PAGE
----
In this course, you’ll learn about SAP HANA's capabilities regarding change data capture.

Types of Data Provisioning

Data Virtualization

As mentioned earlier, data provisioning doesn't always mean we have to load data to a target system. Data can be read from a source system and provided to a target system at the time the data is needed. When the target system has finished reading the data, the connection is terminated and no data is moved. This is called data virtualization. It can also be referred to as data federation, especially when you have a network of systems connected using this technique.

One of the key reasons for considering this approach is when data changes frequently and you want to ensure that only the latest version of the data is read. Also, it might be that the source data is only read very occasionally, so it doesn't make sense to make a copy of it by continually loading it and filling a target system.

One of the concerns with data virtualization is that performance might not be satisfactory because data has to travel across the network each time it's needed by a target application. This might not be a problem while data volumes are low, but, as we know, data volumes usually increase over time, so what might start out as a workable solution might quickly become unworkable. However, data virtualization should always be considered before making the decision to move the data to a target system.

Data Replication

When data should by kept in sync between systems, this is when you implement data replication. Data is copied from one system to another, usually without changes. The idea is that the target system captures data as it changes in the source system, so that applications running on the target system always use the latest data. Replication happens in real-time (synchronous) or in near real-time (asynchronous).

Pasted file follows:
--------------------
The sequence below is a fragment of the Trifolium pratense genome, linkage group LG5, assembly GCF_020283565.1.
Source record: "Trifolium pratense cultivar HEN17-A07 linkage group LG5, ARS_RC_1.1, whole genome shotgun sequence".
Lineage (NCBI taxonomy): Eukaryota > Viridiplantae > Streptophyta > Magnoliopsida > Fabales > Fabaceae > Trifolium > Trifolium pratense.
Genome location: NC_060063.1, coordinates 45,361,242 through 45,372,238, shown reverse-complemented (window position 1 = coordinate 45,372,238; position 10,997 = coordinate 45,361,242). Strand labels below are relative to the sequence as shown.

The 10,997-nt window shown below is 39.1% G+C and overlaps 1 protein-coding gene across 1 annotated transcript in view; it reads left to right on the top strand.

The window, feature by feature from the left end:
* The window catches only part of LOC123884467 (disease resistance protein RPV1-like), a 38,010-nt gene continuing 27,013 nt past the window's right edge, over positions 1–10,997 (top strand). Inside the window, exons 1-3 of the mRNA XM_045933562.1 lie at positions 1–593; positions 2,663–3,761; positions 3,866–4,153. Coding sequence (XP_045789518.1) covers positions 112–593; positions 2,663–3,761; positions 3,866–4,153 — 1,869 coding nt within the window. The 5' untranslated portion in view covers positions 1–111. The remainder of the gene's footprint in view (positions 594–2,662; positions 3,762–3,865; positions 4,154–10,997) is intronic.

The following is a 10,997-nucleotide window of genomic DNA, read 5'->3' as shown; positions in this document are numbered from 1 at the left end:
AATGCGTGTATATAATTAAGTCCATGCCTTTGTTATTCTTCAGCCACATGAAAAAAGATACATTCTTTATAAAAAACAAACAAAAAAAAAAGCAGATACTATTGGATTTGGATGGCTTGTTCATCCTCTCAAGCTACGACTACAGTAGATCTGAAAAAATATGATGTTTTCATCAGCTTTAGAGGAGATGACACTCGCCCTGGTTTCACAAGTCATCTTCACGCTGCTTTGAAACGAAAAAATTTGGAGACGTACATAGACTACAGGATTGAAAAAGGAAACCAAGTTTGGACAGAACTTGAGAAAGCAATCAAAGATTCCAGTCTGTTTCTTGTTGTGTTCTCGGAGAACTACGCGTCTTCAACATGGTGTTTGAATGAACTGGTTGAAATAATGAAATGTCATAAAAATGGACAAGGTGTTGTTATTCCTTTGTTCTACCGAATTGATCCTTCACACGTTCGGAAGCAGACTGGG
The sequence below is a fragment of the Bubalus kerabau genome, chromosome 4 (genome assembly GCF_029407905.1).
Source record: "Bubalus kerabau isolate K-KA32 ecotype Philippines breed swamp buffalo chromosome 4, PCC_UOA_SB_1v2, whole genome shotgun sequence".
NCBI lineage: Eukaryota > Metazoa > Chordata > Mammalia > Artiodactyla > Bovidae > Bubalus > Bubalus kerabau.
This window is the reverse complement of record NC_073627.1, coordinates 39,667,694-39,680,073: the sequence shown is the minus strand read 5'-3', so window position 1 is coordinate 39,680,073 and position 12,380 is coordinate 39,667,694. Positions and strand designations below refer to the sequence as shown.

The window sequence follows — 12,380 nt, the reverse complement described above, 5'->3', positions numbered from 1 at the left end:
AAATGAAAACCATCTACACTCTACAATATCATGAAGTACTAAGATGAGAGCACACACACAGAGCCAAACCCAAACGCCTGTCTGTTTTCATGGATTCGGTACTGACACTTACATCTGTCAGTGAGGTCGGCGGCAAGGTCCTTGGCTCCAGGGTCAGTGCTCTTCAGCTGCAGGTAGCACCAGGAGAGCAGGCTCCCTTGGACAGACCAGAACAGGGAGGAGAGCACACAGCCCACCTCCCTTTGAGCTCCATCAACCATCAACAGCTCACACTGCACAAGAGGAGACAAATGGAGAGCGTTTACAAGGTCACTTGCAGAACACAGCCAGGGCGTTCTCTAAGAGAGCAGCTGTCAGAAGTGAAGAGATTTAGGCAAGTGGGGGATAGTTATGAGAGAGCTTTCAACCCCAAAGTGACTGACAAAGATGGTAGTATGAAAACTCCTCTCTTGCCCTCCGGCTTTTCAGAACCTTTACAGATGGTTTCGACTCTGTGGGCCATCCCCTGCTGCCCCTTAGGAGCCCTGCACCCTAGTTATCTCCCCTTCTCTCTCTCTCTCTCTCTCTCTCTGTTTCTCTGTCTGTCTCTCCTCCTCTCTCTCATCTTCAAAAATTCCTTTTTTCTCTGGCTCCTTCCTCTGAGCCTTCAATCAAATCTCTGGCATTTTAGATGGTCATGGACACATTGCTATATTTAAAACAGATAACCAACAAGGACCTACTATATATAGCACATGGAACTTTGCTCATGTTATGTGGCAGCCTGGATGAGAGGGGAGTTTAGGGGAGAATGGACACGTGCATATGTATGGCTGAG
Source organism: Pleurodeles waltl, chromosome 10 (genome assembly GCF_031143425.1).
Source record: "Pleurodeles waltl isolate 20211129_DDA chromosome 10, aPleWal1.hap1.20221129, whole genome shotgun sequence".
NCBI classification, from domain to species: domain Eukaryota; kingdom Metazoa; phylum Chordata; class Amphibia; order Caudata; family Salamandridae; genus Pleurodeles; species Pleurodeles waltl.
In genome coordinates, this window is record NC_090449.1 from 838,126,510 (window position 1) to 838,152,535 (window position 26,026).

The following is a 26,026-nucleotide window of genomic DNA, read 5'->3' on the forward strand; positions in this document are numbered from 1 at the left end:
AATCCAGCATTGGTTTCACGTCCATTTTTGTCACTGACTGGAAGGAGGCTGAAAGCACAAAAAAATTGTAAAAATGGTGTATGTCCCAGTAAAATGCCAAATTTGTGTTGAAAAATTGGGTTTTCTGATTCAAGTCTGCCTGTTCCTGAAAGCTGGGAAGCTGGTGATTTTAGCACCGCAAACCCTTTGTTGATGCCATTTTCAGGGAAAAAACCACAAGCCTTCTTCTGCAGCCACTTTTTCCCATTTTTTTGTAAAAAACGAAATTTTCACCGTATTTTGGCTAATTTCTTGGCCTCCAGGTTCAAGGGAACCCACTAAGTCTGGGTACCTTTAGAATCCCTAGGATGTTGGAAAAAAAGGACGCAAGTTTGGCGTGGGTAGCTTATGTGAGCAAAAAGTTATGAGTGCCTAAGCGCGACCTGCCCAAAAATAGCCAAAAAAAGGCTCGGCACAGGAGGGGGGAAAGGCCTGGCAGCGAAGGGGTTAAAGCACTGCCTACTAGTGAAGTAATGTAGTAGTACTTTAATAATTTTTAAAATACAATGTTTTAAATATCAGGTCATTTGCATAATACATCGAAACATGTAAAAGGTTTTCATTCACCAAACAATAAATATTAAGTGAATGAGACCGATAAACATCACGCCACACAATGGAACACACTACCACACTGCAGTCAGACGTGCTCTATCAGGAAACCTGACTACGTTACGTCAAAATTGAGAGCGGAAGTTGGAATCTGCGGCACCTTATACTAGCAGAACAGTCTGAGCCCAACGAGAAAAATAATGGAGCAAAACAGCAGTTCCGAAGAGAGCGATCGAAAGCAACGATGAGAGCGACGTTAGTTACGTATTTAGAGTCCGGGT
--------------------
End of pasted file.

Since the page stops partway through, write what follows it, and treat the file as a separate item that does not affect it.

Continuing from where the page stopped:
Replication is a popular option when virtualization isn't a good choice, and also when data doesn’t require transformation or aggregation before it's loaded to a target system.

When you replicate data, you need to carefully monitor the data volumes. This is because when you replicate from systems that generate a lot of data, the target system can be filled very quickly. This is especially true when the source data is very granular, because replication usually extracts the data one-to-one without filtering or aggregating records.

Data Transformation

If you need to make changes to the extracted data before it's loaded to a target system, this is referred to as data transformation. Transformation is a very broad term and can mean something as simple as applying filters to the data so that you load only what you need. It could also mean generating new values from source data. For example, calculating the profit from each record that provides the sales price and the cost. Transformation might also refer to the filling-in of missing fields and checking values. With transformation you can merge data from multiple systems. You can also define rules to determine how to split data and distribute it to multiple target systems.

As with replication, data transformation takes data from one or more source systems and loads it to a target system. The key difference is that replication usually does not make changes to the data, whereas transformation does.

One of the benefits of transformation over replication is that you can apply aggregation rules to summarize data instead of loading huge numbers of individual transactions. So, data growth can be controlled. However, transformations can quickly become complex and difficult to maintain as the data landscape changes.